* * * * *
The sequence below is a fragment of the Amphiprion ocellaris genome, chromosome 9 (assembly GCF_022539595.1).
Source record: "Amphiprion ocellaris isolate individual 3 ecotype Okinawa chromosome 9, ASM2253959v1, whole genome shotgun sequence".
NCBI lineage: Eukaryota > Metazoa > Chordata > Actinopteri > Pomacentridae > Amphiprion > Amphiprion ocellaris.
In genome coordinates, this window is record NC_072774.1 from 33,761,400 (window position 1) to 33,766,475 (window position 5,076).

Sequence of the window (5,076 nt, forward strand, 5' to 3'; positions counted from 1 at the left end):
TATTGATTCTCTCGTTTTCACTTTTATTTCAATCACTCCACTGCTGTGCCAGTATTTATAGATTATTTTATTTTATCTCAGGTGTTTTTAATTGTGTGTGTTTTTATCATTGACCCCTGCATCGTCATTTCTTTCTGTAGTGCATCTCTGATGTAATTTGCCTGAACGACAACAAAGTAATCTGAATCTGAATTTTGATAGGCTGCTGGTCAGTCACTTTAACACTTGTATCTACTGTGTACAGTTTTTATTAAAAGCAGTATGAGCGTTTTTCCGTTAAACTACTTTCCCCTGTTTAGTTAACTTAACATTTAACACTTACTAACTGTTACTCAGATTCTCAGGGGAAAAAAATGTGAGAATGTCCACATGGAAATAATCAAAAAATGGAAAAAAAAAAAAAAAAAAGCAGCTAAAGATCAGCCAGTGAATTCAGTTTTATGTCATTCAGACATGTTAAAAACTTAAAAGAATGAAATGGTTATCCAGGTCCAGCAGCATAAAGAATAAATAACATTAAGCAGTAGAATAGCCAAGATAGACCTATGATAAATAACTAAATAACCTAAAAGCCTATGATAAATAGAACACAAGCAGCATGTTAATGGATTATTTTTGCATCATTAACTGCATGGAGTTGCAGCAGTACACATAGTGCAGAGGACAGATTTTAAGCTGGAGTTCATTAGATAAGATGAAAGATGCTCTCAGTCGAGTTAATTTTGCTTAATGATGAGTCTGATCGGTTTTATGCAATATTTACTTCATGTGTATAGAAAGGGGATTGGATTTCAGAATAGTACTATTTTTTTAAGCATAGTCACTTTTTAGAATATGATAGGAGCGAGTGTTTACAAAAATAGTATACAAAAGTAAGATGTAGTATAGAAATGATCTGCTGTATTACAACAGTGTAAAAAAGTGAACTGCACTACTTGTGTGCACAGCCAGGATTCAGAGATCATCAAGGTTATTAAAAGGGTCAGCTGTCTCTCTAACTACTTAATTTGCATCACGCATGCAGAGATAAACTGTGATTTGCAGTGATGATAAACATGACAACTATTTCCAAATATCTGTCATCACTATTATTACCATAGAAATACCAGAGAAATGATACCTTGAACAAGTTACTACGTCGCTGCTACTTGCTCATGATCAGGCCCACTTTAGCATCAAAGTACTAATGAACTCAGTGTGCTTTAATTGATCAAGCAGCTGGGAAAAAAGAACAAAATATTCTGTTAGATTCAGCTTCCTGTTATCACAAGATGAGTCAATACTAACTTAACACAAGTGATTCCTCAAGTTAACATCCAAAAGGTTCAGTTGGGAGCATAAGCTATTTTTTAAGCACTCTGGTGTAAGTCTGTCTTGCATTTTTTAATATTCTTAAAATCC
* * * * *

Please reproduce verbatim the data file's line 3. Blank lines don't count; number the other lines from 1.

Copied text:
NCBI lineage: Eukaryota > Metazoa > Chordata > Actinopteri > Pomacentridae > Amphiprion > Amphiprion ocellaris.